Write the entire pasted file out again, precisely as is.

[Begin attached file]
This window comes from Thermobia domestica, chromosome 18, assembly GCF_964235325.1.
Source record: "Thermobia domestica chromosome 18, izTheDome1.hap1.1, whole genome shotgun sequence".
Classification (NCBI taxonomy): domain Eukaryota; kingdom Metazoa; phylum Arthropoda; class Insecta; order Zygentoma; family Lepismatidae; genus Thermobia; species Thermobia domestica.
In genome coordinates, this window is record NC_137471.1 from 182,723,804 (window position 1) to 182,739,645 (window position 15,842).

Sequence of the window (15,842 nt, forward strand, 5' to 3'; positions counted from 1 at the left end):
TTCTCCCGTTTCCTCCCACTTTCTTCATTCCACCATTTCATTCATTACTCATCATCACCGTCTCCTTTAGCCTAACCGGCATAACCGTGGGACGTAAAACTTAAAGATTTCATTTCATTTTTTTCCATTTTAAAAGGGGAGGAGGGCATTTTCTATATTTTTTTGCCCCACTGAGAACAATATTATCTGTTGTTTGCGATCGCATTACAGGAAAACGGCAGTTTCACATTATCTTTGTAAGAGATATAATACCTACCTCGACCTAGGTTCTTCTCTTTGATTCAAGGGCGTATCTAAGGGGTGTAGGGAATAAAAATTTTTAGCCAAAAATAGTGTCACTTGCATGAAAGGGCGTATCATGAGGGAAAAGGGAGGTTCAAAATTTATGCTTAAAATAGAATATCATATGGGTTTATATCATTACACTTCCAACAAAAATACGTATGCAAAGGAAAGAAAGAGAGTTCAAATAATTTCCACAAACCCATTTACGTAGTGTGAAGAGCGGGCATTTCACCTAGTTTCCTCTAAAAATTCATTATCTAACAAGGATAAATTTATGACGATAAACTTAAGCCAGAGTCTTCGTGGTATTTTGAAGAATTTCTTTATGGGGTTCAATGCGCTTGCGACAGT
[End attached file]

This window comes from Thermobia domestica, chromosome 18, assembly GCF_964235325.1.
Source record: "Thermobia domestica chromosome 18, izTheDome1.hap1.1, whole genome shotgun sequence".
Classification (NCBI taxonomy): domain Eukaryota; kingdom Metazoa; phylum Arthropoda; class Insecta; order Zygentoma; family Lepismatidae; genus Thermobia; species Thermobia domestica.
In genome coordinates, this window is record NC_137471.1 from 182,723,804 (window position 1) to 182,739,645 (window position 15,842).

Sequence of the window (15,842 nt, forward strand, 5' to 3'; positions counted from 1 at the left end):
TTCTCCCGTTTCCTCCCACTTTCTTCATTCCACCATTTCATTCATTACTCATCATCACCGTCTCCTTTAGCCTAACCGGCATAACCGTGGGACGTAAAACTTAAAGATTTCATTTCATTTTTTTCCATTTTAAAAGGGGAGGAGGGCATTTTCTATATTTTTTTGCCCCACTGAGAACAATATTATCTGTTGTTTGCGATCGCATTACAGGAAAACGGCAGTTTCACATTATCTTTGTAAGAGATATAATACCTACCTCGACCTAGGTTCTTCTCTTTGATTCAAGGGCGTATCTAAGGGGTGTAGGGAATAAAAATTTTTAGCCAAAAATAGTGTCACTTGCATGAAAGGGCGTATCATGAGGGAAAAGGGAGGTTCAAAATTTATGCTTAAAATAGAATATCATATGGGTTTATATCATTACACTTCCAACAAAAATACGTATGCAAAGGAAAGAAAGAGAGTTCAAATAATTTCCACAAACCCATTTACGTAGTGTGAAGAGCGGGCATTTCACCTAGTTTCCTCTAAAAATTCATTATCTAACAAGGATAAATTTATGACGATAAACTTAAGCCAGAGTCTTCGTGGTATTTTGAAGAATTTCTTTATGGGGTTCAATGCGCTTGCGACAGT